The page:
What are the salient events from the plot which may lead the reader to discern a particular theme for the story?using language of literature to express parts of the story, and treating characters...
What are the salient events from the plot which may lead the reader to discern a particular theme for the story?
using language of literature to express parts of the story, and treating characters using terms such a dynamic, round, static and flat.
I'm really stuck on how to start and what to write. Thanks for your help.
First start with some simplified definitions.
Round--a character with many facets and traits evenly proportioned.
Flat--a caharcater with one dominant trait. (As opposed to a stock character that has only one trait, e.g. evil stepsister, handsome prince.
Dynamic--a character that grows, changes and develops. (Either positively or negatively.)
Static--a character that does not change throughout the story.
D. H. Lawrence blends reality and fantasy in his popular short story “The Rocking-Horse Winner.” All the characters in the story harbor secrets. The mother’s secret is that “at the center of her heart was a hard little place that could not feel love, no, not for anybody” (paragraph 1). Paul’s secret is that, by furiously riding his wooden rocking-horse, he is often able to predict which horses will win races. Bassett’s secret, and Uncle Oscar’s, is that they profit from Paul’s predictions, even while the boy is on his deathbed. Their winnings are kept secret. Paul gives his mother 5,000 pounds, but does it anonymously. The house itself whispers a secret, “There must be more money” (5, 6, 181). The three children hear the whisper, but no one talks about it.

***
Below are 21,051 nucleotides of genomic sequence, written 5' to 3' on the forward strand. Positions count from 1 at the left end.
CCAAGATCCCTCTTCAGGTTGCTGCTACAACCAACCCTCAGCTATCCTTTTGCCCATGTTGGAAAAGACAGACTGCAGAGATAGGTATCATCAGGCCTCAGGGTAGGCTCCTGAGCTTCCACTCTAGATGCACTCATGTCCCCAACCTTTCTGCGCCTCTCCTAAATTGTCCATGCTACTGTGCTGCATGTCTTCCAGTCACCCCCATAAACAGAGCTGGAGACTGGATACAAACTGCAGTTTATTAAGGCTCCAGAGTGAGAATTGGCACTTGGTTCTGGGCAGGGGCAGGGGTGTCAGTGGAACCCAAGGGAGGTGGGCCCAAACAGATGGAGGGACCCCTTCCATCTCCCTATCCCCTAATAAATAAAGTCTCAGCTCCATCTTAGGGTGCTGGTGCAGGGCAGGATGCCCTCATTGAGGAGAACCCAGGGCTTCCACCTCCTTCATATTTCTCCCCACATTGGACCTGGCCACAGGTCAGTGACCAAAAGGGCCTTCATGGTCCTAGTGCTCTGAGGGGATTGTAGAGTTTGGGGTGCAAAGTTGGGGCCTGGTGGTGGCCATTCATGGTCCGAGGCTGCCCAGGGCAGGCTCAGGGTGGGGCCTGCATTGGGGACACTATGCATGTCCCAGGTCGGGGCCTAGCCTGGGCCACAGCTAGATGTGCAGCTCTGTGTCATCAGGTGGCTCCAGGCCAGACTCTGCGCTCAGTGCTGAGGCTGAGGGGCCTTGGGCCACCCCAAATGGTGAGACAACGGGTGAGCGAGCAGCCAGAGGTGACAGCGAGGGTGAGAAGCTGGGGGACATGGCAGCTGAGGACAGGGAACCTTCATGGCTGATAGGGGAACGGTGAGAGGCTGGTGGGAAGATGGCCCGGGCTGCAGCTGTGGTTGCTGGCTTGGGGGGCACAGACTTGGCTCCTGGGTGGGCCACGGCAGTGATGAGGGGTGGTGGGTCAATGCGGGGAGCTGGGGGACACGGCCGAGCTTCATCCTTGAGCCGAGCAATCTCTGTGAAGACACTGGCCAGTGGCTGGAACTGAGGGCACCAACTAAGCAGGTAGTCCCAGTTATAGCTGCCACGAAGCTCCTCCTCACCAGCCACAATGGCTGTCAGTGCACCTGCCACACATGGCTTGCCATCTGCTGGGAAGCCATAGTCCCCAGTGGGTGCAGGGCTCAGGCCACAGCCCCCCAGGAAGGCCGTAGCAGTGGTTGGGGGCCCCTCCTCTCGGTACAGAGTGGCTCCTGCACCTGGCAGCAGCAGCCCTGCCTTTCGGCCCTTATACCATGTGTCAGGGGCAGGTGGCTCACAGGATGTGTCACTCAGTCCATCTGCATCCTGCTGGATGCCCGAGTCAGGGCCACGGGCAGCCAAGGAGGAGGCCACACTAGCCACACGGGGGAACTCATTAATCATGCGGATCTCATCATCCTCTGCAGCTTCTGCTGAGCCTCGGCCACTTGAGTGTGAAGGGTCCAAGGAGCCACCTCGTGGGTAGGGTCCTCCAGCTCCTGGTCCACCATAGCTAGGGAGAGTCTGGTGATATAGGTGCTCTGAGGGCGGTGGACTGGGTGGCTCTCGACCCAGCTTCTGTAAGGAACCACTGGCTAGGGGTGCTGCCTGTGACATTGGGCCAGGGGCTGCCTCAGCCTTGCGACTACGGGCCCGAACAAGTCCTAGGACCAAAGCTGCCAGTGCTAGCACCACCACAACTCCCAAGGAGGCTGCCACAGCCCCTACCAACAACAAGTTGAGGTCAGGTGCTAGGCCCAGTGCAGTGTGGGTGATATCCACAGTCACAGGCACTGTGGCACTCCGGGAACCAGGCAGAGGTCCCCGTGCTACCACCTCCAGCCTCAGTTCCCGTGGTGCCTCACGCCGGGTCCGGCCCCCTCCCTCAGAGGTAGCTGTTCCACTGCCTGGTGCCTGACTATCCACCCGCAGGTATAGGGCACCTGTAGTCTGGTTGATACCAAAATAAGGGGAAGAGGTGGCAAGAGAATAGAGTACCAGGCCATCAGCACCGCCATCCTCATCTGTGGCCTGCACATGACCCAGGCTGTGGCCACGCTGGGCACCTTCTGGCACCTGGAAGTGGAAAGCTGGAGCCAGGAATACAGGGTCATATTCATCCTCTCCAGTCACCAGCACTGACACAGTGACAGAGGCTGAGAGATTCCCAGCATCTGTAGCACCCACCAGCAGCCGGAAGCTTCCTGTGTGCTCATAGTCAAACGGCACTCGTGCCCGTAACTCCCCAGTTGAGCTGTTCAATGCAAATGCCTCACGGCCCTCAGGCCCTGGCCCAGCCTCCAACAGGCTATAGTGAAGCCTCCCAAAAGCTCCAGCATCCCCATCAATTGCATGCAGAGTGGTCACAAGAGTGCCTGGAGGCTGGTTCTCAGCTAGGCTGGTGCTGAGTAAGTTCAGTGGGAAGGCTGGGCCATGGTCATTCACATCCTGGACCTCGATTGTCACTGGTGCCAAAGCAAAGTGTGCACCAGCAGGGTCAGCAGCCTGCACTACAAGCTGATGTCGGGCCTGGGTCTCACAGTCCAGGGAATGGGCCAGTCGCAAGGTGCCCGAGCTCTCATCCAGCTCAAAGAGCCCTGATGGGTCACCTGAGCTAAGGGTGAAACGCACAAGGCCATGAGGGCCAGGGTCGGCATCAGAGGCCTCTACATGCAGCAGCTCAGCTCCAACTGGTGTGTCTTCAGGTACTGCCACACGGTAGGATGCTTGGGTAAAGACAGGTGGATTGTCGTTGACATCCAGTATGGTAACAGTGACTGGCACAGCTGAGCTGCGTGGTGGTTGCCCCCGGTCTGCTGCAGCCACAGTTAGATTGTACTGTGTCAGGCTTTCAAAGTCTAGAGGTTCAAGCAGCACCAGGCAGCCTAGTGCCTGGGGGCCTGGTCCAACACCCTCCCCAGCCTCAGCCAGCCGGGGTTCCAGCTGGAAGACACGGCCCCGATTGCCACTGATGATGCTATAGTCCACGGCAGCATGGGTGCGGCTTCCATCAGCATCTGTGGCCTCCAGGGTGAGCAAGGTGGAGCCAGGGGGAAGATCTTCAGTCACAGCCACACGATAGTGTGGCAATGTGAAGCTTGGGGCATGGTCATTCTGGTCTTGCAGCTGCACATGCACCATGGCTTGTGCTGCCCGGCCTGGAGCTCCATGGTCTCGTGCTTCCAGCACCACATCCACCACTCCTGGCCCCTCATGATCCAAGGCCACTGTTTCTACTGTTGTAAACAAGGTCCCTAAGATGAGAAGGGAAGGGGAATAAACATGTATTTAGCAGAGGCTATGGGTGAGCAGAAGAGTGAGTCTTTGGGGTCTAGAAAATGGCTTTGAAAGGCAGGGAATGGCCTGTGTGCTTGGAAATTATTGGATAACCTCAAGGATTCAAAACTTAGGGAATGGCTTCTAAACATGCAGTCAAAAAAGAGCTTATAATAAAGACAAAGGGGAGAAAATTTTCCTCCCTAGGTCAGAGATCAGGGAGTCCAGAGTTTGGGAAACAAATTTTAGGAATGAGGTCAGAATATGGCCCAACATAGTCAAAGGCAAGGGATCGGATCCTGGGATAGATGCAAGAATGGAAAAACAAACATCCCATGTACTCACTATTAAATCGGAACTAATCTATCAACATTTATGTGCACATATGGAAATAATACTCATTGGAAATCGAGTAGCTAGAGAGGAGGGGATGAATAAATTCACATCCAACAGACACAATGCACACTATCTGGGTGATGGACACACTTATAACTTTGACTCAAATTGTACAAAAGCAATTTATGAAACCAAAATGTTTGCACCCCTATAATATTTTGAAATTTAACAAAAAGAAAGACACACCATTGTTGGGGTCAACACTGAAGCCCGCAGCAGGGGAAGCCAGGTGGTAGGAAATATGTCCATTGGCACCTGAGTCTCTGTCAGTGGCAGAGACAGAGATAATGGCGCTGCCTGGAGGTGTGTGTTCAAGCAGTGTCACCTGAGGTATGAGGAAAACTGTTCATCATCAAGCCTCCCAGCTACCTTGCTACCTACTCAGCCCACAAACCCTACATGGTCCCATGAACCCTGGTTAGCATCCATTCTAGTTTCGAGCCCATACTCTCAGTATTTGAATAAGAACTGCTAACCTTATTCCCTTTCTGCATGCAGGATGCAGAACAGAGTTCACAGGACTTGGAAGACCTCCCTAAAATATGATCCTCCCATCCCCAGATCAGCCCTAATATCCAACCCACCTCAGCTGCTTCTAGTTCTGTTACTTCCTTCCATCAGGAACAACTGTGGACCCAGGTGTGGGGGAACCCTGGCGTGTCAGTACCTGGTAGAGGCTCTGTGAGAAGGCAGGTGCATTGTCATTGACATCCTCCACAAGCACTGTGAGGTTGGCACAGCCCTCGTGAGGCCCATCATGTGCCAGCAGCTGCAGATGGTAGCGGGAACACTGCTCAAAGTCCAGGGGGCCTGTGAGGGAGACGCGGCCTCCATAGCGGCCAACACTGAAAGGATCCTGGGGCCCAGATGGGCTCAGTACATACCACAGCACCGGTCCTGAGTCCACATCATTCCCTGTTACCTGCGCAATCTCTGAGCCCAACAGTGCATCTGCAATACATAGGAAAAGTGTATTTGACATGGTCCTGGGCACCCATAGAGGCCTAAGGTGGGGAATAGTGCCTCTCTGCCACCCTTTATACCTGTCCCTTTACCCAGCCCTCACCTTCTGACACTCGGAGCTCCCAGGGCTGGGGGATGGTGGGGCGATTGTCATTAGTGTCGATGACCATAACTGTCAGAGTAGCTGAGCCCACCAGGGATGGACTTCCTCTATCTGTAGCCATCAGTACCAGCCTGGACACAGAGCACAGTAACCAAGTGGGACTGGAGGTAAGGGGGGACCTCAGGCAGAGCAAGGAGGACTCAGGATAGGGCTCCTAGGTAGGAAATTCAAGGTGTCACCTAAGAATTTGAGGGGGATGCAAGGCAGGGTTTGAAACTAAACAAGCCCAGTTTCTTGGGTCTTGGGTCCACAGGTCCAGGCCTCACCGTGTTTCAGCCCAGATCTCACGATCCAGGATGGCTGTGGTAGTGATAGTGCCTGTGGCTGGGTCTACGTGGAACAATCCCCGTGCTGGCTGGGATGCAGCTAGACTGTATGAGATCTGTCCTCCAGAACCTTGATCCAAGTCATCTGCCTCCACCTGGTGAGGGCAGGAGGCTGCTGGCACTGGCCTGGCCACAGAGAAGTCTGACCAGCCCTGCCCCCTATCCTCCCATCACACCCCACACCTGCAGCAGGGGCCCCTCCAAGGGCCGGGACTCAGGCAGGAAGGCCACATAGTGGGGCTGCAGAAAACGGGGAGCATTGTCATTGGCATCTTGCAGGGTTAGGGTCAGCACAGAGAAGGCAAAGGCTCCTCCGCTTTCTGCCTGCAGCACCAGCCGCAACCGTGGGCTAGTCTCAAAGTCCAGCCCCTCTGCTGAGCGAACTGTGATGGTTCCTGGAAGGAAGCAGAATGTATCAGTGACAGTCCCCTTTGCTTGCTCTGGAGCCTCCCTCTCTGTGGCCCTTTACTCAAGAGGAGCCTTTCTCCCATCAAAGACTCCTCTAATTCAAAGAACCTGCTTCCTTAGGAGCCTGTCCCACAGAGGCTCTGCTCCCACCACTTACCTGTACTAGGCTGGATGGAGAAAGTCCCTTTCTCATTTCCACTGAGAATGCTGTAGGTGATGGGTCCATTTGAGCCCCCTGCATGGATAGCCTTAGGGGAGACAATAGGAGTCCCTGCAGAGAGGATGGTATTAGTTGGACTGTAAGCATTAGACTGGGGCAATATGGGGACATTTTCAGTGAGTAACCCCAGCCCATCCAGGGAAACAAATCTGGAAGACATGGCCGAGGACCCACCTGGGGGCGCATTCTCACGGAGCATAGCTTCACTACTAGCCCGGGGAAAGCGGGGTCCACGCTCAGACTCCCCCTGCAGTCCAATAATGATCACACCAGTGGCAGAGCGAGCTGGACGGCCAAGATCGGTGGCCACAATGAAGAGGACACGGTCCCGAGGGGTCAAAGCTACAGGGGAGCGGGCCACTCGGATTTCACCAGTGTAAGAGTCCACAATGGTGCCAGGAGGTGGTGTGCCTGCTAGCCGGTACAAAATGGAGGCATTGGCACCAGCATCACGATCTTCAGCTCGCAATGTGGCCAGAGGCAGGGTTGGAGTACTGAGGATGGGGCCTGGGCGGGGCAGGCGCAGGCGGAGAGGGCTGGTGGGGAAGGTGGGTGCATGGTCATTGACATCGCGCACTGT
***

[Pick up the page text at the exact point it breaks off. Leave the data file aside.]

The desire for money motivates everyone in the story. Perhaps the most blatant evidence of the family’s obsession with riches appears in Uncle Oscar’s attempt to console his sister after her son’s death: “My God, Hester, you’re eighty-odd thousand to the good and a poor devil of a son to the bad” (244)—as if he were enumerating her assets and liabilities on an imaginary balance sheet. Paul’s frenzied pursuit of money differs from the greed of the others in that he wants wealth not for himself but for his mother. Clearly he hopes that, by being “luckier” than his father, he will win his mother’s love and attention.
Paul, intent upon stopping the whispers in the house, anonymously gives his mother 5,000 pounds as a birthday present. Ironically, his gift has the opposite effect. The whispers grow louder. Given his mother’s insatiable greed for money, this result comes as less of a surprise to the reader than to Paul.
There is also irony in the story’s title. Paul, the rocking-horse winner, loses his life. Ironic, too, are Paul’s final words: “I am lucky” (241). In his mother’s definition of luck, in paragraph 18 (“It’s what causes you to have money”), Paul is lucky, of course—or was.
Think about the characters and decide who changes and who doesn't, and who has more than one characteristic or trait.
The theme of the story can be summarized as: The love of money is destructive of all other love, and even of life itself.